Javier de las Muelas and the success of Spanish cocktails
Spain has become a force in the international drinks industry. Accredited professionals, prestigious cocktail bars, Spanish bartenders with international reach and the perfect ingredients “made in Spain” for making amazing cocktails: Spanish wines, liquors and vermouths. Javier de las Muelas, the most famous of Spain’s mixologists, shares the secrets to the success of Spanish cocktails.
Text: Rodrigo García Fernández/@ICEX.
Who doesn't love the idea of enjoying a cocktail as an aperitif, before dinner or during a night out on the town? The cocktail trend is booming and Spain has turned into a focal point for this industry thanks to its professionals, its excellent establishments, and the Spanish wines and liquors that are perfect for making mixed drinks.
We talked about all these things with one of the most recognized Spanish bartenders in the world. His name is Javier de las Muelas, and he is the force behind mythical bars Gimlet and Dry Martini in Barcelona, as well as one of the best bartenders in the business according to Tyler Brûlé, the founding editor of Wallpaper and Monocle magazines.
He is also the brains behind a business model based on partnerships with important hotel chains, which has led him to open cocktail bars in Barcelona, San Sebastián, Palma de Mallorca, Prague, Munich, London, Sorrento (Italy), Chiang Mai (Thailand), Hongzhou (China), Jimbaran Bay (Bali), Singapore and San Luis Potosí (Mexico).
Javier de las Muelas also has various book credits to his name. We spoke with him after the lauchment of his latest book, Cócteles para Dummies (Planeta), about how the wines and brandies of Jerez, as well as cavas, vermouths and Spanish liquors are making roads in the sophisticated international cocktail scene.
What role does Spain play in the world of international cocktails?
Without a doubt, Spain has a presence on the international cocktail scene, in terms of both establishments and professionals. It’s a fact that cocktail-making, or mixology today, has been built on an international stage that reaches beyond any border. It is a profession that speaks English and can be found, understood and related to through platforms like Bar Shows, competitions that are carried out on a global level, international challenges and, of course, the inevitable social networks.
The great professionals in this industry are used to working in multiple countries, and there are very few bartenders that don’t leave their home towns. Our Dry Martini bar in Barcelona has been featured on the list of “The World's 50 Best Bars" for six years in a row, and there are various Spanish projects featured among the top 100.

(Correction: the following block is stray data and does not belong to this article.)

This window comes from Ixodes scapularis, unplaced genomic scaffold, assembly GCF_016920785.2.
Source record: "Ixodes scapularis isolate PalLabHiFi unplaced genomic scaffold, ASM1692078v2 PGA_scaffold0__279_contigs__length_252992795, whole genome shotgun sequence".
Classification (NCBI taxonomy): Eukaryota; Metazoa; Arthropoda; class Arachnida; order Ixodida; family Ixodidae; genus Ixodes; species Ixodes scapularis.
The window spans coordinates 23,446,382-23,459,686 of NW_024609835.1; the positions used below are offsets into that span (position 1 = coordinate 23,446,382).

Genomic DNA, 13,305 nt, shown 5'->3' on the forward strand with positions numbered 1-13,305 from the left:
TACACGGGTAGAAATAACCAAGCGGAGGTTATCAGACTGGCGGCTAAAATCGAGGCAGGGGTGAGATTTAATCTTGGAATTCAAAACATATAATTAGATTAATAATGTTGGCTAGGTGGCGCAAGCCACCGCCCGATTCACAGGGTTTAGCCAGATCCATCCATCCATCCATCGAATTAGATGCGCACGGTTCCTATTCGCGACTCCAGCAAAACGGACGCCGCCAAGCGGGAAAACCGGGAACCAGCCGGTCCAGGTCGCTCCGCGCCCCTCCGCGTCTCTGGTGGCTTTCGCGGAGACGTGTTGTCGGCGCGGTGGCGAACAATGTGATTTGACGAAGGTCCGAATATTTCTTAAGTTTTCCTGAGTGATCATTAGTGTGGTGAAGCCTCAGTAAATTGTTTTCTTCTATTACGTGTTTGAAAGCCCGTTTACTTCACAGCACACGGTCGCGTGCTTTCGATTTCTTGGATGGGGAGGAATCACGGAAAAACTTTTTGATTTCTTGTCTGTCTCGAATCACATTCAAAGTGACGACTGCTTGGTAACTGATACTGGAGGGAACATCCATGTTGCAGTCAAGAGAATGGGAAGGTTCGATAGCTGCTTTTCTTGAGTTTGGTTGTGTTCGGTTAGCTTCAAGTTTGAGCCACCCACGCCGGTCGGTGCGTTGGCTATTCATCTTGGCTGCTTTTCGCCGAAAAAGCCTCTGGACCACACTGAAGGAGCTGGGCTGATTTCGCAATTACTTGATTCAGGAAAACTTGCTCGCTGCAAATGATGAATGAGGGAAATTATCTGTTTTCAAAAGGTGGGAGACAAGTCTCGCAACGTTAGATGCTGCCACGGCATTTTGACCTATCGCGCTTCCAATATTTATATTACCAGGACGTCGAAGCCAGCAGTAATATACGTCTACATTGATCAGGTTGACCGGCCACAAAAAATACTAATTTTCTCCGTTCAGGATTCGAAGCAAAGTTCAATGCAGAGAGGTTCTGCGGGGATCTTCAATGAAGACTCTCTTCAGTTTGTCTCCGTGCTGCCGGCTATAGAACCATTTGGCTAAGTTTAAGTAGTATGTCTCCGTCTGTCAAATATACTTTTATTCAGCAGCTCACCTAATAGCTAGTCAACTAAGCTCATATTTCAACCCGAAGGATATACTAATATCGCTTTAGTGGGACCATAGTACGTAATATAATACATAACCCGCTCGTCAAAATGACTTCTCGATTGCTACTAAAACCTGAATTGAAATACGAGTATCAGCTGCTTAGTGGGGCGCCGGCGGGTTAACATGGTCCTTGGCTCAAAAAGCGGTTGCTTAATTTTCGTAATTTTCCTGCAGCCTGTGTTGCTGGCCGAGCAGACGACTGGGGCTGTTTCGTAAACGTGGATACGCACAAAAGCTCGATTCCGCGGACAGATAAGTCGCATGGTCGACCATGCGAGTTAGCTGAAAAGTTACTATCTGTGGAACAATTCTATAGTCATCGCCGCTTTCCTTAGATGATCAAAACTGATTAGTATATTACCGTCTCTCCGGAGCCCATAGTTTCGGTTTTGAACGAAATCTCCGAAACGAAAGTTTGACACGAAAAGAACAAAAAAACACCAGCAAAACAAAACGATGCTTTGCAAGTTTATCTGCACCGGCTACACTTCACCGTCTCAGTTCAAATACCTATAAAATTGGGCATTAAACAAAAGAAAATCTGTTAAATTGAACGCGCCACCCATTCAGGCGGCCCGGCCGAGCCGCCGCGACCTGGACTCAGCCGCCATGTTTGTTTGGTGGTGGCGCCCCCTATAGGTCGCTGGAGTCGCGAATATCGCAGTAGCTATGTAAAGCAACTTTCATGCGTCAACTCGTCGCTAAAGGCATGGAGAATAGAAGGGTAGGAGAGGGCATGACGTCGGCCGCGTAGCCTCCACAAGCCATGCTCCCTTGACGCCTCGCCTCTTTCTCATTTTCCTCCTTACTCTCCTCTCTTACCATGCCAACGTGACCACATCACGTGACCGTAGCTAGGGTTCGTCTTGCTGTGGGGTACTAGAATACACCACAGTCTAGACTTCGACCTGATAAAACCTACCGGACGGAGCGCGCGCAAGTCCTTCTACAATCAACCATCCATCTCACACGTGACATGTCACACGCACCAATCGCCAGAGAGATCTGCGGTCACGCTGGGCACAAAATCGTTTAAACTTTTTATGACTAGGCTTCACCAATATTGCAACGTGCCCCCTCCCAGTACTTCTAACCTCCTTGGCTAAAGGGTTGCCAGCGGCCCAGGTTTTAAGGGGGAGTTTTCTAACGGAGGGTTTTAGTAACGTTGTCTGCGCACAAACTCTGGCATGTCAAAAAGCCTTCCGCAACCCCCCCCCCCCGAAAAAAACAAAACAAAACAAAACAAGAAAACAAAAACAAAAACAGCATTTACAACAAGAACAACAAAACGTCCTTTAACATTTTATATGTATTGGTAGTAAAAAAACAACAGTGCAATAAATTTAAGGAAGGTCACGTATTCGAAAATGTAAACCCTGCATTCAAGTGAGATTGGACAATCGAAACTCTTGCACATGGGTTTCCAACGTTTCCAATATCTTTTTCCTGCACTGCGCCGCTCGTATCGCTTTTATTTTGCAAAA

We can therefore claim to have created a niche for ourselves in this widespread and competitive world. Today you can find excellent Spanish bartenders working in the best bars all over the world. Additionally, my own project serves as an example of expansion. Its objective is to replicate the success of my Barcelona establishments in luxury hotels throughout Europe, Asia and the Americas.
How would you define the national liquor production (gins, vodkas...) that has emerged as a result of this cocktail fever?
It’s true that the current industry is much more dynamic than in previous years, launching well-made products accompanied by carefully curated images and stories. Some of these products have made a name for themselves in the international market, which is not an easy task. It appears to be a very healthy industry.
Are cava, Sherry wines and Spanish vermouth in a position to become the ambassadors of Spanish mixology?
They are. There is an infinity of new cocktails – creations from prestigious competitions – made by both Spanish bartenders and those from other countries, that tap into the great potential of these drinks; to such an extent that we can pretty much say that they are currently very trendy. They have a fantastic image, are synonymous with quality – with a guarantee of provenance – and serve as excellent ambassadors. One of our most successful collections, “The Black Cocktail Collection,” made with Freixenet Cordón Negro cava, has been available in numerous countries.
Name 2–3 of your favorite cocktails made using Spanish ingredients?
Here are three of them, two creations and a classic favorite – all of which reflects this spirit perfectly:
Sherry Martini: The most Spanish version of our beloved Dry Martini, which, instead of vermouth, is made with a dash of very dry Sherry.
Noche Jerezana (Jerez Night): A very seductive cocktail that captures the aromas of a nighttime stroll through Jerez during which the aromas of wine, ancient wine casks and orange blossoms mingle together. A mature, toasted and creamy flavor made with Mahou Negra (beer), 30-year-old Pedro Ximénez, mixed pepper, and orange blossom perfume.
Agua de Valencia: A well-known classic that, in addition to cava, boasts the unmistakable aromas of Spanish oranges.
Translation: Adrienne Smith/@ICEX